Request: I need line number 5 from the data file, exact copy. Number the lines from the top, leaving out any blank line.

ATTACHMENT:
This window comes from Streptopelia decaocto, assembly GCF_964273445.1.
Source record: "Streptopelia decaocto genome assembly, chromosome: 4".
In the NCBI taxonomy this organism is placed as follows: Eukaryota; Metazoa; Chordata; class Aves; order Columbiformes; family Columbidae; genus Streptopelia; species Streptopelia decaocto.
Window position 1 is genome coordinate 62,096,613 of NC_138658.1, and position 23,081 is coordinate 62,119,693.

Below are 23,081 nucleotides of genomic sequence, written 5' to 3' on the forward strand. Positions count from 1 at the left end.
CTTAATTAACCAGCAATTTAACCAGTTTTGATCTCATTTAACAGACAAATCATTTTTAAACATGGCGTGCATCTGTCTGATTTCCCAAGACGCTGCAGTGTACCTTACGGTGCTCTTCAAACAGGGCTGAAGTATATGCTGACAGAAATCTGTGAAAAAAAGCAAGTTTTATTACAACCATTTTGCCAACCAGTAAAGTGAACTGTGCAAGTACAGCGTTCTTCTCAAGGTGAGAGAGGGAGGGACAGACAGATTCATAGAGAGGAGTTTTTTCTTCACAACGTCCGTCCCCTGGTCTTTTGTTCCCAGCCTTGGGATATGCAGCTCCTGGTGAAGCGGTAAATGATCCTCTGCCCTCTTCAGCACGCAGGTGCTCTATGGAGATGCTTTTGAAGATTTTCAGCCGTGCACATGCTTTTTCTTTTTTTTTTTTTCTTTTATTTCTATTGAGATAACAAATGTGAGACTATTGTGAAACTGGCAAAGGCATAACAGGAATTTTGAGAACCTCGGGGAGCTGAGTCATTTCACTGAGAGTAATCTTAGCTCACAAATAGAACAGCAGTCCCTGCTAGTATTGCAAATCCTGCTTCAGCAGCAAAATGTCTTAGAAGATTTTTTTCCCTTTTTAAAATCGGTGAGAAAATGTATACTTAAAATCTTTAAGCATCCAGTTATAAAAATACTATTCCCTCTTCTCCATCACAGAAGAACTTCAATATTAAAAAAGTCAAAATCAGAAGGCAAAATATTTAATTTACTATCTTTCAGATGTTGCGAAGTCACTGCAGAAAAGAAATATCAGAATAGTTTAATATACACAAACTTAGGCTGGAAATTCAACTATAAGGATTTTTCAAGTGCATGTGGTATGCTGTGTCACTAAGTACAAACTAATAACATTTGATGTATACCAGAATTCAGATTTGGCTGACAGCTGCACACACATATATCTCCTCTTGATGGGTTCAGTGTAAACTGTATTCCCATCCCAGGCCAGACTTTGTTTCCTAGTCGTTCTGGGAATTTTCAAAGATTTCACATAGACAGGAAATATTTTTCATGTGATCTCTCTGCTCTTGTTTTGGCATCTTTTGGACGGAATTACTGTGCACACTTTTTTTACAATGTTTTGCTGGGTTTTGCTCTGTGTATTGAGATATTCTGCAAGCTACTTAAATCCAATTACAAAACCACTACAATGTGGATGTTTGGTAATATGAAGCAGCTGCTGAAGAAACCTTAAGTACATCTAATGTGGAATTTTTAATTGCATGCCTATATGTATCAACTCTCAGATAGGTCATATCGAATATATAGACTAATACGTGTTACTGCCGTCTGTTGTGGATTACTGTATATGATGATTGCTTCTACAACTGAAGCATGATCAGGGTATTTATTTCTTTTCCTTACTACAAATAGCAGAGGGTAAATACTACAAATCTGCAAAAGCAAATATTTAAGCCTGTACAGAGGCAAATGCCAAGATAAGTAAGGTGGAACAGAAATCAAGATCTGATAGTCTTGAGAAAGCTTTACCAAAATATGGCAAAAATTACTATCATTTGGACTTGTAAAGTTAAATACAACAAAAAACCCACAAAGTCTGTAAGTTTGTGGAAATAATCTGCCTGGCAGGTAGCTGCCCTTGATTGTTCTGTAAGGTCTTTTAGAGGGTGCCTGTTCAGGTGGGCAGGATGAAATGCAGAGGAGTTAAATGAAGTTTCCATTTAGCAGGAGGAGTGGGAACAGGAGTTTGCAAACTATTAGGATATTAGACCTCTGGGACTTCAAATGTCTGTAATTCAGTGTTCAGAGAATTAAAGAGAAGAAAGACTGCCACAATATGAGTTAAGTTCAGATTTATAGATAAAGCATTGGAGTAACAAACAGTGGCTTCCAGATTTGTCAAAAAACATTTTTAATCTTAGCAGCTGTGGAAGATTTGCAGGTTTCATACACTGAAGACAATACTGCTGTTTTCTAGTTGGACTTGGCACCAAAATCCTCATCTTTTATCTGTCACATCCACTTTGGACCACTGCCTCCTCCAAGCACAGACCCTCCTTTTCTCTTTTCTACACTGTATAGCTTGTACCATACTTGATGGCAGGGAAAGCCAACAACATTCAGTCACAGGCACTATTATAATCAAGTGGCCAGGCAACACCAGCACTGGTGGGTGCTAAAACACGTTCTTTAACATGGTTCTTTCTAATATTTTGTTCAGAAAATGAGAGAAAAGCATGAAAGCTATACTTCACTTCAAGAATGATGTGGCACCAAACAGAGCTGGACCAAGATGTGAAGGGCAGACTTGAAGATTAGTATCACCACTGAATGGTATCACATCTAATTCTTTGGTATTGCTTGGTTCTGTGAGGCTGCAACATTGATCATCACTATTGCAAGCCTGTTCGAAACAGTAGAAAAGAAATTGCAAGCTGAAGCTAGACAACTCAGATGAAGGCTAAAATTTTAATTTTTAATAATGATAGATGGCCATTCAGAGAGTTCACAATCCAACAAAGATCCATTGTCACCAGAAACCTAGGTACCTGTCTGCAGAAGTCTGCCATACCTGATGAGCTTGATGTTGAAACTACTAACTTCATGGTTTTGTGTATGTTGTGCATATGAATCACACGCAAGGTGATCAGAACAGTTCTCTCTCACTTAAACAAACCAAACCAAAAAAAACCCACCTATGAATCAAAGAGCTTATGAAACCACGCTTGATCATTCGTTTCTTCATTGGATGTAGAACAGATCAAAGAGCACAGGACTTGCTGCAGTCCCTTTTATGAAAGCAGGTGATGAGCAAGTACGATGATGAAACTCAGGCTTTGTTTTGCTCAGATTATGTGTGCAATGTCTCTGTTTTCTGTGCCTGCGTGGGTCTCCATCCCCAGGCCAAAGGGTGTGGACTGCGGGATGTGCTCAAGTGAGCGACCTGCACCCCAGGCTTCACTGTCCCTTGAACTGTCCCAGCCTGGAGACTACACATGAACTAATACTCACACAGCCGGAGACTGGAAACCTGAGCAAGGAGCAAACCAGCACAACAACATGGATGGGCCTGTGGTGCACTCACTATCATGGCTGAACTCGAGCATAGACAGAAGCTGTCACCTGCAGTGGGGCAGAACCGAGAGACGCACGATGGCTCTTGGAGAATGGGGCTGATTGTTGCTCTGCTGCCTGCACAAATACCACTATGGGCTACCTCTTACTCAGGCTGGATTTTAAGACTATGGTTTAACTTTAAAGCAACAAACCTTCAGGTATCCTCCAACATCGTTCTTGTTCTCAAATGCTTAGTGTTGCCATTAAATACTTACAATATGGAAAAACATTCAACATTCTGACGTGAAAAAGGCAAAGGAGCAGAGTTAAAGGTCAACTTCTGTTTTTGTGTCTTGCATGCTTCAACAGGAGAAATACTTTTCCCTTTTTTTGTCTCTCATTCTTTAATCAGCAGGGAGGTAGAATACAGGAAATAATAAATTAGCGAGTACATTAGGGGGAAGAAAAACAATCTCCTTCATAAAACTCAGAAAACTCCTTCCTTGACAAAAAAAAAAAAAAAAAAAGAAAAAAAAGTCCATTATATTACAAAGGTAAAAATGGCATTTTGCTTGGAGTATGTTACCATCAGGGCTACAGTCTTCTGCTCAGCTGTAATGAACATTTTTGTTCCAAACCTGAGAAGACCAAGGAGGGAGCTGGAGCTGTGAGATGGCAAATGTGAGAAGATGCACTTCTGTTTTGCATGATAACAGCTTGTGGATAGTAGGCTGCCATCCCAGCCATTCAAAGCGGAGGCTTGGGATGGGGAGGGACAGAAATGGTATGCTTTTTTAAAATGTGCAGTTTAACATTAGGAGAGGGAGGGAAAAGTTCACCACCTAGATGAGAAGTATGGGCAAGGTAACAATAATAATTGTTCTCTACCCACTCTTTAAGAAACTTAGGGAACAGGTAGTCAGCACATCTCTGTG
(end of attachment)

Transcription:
Below are 23,081 nucleotides of genomic sequence, written 5' to 3' on the forward strand. Positions count from 1 at the left end.